Prime Minister David Cameron and Chancellor of the Exchequer George Osborne visited Accrington brick works today (Jan 8) to mark the restart of production, seven years after the Lancashire factory was mothballed. Around £1.4 million has been invested and 30 jobs created to bring the works back into production as regional and national demand for bricks continues to rise.
The visit was part of a two day tour of north-west England by the Prime Minister and Chancellor to set out the government’s long-term economic plan for the region, showing what has been delivered, what is under way and what more can be done to build a ‘Northern Powerhouse’.
They were hosted by CEO Patrick O’Shea and building products managing director Stephen Harrison and given a tour of the factory, where they met members of the workforce.
George Osborne said: “A key part of the government’s long term plan is ensuring that we build an economic recovery for all parts of the country, including the north west. That’s why I’m delighted to be here in Accrington in the week that Forterra restarted brick making in the town. The closure of the brickworks was a painful symbol of how our economy has suffered in recent years, and its re-opening is the strongest evidence possible that Britain and the north west are coming back, and are once again on course to prosperity.”
Brick production at Accrington stopped in 2008 as house building across the country slumped to an all-time low. The kiln was shut down and 83 workers lost their jobs with a crew of just six remaining on site to sell off remaining stock. There was a temporary respite in 2009 when the factory re-opened for a short spell, but it proved to be a false dawn and the site was finally closed and put up for sale in October 2012.
The climate changed mid-way through 2013 when a dramatic upturn in housing starts, fuelled by the government’s ‘Help to Buy’ programme, created a renewed and sustained demand for bricks. The nearby Claughton Manor plant near Lancaster was brought back into production in January last year – the first time a brick works had ever been “de-mothballed”. And additional shifts were added at the midlands factories at Kirton, Desford and Wilnecote.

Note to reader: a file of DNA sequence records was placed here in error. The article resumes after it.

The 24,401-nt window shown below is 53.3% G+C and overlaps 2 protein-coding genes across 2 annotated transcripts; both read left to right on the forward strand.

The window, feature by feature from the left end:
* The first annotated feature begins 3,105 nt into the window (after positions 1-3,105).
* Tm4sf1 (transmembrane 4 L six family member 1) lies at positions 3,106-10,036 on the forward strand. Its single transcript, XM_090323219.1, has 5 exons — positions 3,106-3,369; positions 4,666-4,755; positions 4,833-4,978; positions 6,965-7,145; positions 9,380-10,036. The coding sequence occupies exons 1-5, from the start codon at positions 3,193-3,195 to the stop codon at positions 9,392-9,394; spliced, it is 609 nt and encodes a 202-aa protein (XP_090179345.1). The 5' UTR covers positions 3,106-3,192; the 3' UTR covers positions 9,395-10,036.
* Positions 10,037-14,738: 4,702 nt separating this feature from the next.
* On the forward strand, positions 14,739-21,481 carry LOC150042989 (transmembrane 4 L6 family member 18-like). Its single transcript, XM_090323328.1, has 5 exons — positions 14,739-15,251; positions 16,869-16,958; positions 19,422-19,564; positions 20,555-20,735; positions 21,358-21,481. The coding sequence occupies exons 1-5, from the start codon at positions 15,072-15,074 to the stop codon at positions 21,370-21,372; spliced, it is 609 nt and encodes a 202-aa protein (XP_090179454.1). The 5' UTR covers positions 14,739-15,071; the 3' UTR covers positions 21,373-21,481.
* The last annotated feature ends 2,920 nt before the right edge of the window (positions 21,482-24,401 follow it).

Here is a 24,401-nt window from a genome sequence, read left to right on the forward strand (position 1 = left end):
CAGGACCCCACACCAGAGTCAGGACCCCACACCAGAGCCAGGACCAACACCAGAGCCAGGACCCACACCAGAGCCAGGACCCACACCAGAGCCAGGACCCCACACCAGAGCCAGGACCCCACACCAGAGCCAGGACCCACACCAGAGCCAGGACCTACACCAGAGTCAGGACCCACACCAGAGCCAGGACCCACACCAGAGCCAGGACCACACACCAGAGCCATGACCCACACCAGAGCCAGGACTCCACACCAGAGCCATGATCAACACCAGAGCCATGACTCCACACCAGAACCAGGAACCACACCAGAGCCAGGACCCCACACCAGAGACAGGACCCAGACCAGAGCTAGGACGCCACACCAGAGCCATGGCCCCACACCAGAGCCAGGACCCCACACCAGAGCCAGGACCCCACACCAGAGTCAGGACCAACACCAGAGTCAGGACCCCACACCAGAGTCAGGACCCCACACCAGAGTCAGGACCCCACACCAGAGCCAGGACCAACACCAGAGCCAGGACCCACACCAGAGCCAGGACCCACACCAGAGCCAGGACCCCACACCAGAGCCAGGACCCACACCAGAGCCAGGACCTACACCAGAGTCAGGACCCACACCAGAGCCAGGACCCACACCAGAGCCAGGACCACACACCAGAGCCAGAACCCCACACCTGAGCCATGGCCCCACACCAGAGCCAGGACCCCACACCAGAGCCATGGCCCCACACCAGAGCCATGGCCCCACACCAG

Demand continued to outstrip supply, so a decision was taken in May to re-open the Accrington factory, which has the capacity to turn out 45 million bricks a year.
The re-start is being carried out in two stages with phase one completed and phase two, which will require further investment of around £350,000, following later this year. There is a plentiful supply of raw materials – the adjoining quarry has 30 to 40 years of clay reserves.
John Stewart, director of economic affairs at the Home Builders Federation said: “Since the launch of Help to Buy there has been a big increase in house building activity. Material suppliers have stepped up and increased production to meet the new level of demand. As well as providing the homes we need this increase in house building has created thousands of new jobs on sites and in the supply chain, boosting local economies up and down the country.”
Bricks have been manufactured at the Huncoat site near Accrington since 1887. They are made from fire clay and are so strong and durable that they become known in the trade as iron bricks. At one time the works chimney had the letters IRON painted vertically on it with the N at the top, prompting locals to call it the NORI brick factory. Red Nori bricks were used in the foundations of the Blackpool Tower and the Empire State Building in New York as well as in thousands of houses, factories and schools throughout northern England.